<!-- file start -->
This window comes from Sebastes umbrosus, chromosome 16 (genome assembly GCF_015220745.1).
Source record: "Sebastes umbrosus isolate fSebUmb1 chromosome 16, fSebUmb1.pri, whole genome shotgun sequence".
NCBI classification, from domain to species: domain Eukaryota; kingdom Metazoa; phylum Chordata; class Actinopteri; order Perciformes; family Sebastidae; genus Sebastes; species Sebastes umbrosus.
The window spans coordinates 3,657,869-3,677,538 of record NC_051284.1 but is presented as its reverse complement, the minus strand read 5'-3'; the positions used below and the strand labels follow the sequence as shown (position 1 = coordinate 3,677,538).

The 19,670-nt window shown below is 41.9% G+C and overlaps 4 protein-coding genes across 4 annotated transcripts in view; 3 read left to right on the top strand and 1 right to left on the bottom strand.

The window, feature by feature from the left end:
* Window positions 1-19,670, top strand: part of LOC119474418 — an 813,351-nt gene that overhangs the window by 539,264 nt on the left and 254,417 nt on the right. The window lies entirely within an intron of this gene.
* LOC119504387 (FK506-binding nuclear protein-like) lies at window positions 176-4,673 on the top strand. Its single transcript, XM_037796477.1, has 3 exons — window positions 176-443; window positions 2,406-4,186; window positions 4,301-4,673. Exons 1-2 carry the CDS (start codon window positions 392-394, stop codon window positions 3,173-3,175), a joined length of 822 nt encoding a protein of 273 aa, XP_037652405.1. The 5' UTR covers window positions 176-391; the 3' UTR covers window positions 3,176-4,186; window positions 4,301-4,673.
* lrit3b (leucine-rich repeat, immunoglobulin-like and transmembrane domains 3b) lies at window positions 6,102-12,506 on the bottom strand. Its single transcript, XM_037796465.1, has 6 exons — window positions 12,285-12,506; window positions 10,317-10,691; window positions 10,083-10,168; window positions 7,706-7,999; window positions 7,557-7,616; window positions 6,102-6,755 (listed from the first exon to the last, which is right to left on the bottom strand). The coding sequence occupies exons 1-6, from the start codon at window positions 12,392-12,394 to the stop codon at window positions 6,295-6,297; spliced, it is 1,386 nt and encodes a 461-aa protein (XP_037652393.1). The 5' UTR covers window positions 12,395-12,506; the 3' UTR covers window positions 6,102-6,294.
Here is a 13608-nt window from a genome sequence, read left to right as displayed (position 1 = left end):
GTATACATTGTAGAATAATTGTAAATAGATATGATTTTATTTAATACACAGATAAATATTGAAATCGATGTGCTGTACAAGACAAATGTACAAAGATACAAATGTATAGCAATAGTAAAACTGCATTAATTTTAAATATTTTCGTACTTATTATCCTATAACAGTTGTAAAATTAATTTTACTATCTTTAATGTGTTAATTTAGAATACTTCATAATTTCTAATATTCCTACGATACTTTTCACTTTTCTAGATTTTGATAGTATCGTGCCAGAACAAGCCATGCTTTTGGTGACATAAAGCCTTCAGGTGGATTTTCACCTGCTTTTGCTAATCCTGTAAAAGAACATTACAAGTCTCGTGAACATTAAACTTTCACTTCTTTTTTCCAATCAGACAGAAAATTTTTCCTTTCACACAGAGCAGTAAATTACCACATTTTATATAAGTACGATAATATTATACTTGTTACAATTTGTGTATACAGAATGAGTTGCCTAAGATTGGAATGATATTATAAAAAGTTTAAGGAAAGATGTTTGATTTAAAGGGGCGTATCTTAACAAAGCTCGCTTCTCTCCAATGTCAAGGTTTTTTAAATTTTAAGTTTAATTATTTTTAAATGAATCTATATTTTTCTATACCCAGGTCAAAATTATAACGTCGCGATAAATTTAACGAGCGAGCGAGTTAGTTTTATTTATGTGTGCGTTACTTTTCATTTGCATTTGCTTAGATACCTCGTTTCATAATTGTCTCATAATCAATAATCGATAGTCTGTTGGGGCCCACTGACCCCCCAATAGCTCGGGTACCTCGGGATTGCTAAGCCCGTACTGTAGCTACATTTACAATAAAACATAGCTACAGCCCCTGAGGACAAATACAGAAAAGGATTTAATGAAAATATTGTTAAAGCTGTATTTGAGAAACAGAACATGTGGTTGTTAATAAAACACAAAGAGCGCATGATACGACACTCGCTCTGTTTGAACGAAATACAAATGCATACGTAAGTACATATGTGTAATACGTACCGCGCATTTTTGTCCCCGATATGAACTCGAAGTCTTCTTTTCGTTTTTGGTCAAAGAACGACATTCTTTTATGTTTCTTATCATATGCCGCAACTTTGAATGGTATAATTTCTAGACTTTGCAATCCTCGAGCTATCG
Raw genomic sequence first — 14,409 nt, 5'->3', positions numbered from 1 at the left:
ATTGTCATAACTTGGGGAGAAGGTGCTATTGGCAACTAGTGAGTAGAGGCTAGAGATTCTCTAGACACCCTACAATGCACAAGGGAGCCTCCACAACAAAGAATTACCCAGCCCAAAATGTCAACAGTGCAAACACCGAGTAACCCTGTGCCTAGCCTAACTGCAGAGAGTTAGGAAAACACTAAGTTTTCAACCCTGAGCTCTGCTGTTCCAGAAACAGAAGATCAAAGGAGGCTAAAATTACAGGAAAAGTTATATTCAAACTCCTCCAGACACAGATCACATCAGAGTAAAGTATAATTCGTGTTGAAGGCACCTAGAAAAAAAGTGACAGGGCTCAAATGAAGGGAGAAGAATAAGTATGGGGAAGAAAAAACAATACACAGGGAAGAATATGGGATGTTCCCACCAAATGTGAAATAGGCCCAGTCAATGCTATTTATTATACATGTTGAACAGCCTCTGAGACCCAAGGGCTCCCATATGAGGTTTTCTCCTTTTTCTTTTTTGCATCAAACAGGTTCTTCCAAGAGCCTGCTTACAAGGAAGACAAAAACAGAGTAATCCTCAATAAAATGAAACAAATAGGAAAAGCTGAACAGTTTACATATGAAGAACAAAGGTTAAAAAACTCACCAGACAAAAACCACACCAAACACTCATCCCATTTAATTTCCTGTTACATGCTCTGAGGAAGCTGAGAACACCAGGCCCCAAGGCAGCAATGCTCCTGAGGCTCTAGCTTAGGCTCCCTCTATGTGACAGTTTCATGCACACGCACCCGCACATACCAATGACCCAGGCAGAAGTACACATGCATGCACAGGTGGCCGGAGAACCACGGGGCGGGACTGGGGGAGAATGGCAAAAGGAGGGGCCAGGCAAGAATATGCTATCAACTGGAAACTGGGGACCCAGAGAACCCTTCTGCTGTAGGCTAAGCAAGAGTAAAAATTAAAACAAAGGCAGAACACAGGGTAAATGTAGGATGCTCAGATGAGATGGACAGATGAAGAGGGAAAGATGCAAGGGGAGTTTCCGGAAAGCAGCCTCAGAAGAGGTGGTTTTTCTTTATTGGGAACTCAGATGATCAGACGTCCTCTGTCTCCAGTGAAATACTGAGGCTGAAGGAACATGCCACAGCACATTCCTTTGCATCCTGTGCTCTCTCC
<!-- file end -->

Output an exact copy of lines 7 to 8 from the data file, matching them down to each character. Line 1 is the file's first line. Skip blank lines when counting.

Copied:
* Window positions 1-19,670, top strand: part of LOC119474418 — an 813,351-nt gene that overhangs the window by 539,264 nt on the left and 254,417 nt on the right. The window lies entirely within an intron of this gene.
* LOC119504387 (FK506-binding nuclear protein-like) lies at window positions 176-4,673 on the top strand. Its single transcript, XM_037796477.1, has 3 exons — window positions 176-443; window positions 2,406-4,186; window positions 4,301-4,673. Exons 1-2 carry the CDS (start codon window positions 392-394, stop codon window positions 3,173-3,175), a joined length of 822 nt encoding a protein of 273 aa, XP_037652405.1. The 5' UTR covers window positions 176-391; the 3' UTR covers window positions 3,176-4,186; window positions 4,301-4,673.